Ramkrishnabuwa Vaze

Vazebuwa

Vazebuwa
(1871-1945)

 

♫ Raga Miyan Malhar

 

About Vazebuwa


Bio-sketch by Sumedha Vaze, Vazebuwa’s great grand-daughter:

Ramakrishnabuva Vaze was a doyen of the Gwalior Gharana. He was called Vazebuva, and known as Gayanacharya in the music world. Vazebuva was born in 1871 in Savantwadi, in southern Maharashtra. He lost his father when still a baby and his mother had to struggle to make ends meet. Though Vazebuva was sent to school, he was inclined towards music and neglected his studies. He reached Kagal, a small princely state and trained under Poharebuva, who was patronized by the ruling princes, for two years.

Ramakrishna was married, at the young age of twelve, but being in no position to maintain his wife and aged mother, he moved to Bombay and started earning a small salary by giving performances. He moved from Bombay to Indore and later to Ujjain. He trained under Bande Ali Khan and Nissar Hussain Khan. Though mainly a representative of the Gwalior Gharana, he traversed the length and breadth of the country and tried to learn about the different styles of music.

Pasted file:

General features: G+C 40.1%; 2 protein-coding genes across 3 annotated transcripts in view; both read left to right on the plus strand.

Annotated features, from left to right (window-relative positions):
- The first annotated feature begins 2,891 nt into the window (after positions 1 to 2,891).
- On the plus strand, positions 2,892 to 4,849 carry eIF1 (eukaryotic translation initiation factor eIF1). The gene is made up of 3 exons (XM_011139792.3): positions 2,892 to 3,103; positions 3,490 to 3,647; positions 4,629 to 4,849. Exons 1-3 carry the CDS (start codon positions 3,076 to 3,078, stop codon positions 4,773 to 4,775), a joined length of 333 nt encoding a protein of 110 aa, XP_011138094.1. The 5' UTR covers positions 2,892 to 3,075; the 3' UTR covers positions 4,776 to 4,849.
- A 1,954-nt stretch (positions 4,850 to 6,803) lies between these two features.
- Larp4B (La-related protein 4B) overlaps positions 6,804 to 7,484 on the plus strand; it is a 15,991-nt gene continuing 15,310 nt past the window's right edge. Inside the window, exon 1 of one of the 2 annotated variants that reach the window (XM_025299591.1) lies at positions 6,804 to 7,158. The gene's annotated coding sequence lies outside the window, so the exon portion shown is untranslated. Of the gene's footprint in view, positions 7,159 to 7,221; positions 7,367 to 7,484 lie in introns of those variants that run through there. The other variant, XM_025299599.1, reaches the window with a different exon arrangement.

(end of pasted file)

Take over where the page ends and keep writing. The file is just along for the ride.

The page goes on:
He met Swami Vivekananda and was deeply influenced by him. After roaming around in this fashion, he decided to return home and set up a music school in Pune. StyleThough belonging to the Gwalior Gharana, he developed a style of his own which was an amalgam of different styles. While he respected his Gharana and its style, he did not believe in a narrow approach. Besides vocal music, Vazebuva was also proficient in the Violin and Sitar. He also composed tunes for drama troupes on stage, which were well received. Ramakrishnabuva Vaze earned appreciation within and outside India. The ruler of Nepal honored him and appointed him as court musician.

He cut a number of commercial discs, which became immensely popular. He wrote the musical work ‘Sangeet Kala Prakash’. This consists of compositions in different Ragas and their technical details, along with biographical notes of contemporary musicians. Among his distinguished disciples are his son, Shivrambuva Vaze, Haribhau Ghangrekar, Gururao Deshpande and Bhaskarbuva Joshi. He also initiated Kesarbai Kerkar, Vinayakrao Patwardhan, besides training Keshavrao Bhosle, Dinanath Mangeshkar and Venkatesh Pendharkar. He remains one of the most respected names in the Gwalior Gharana.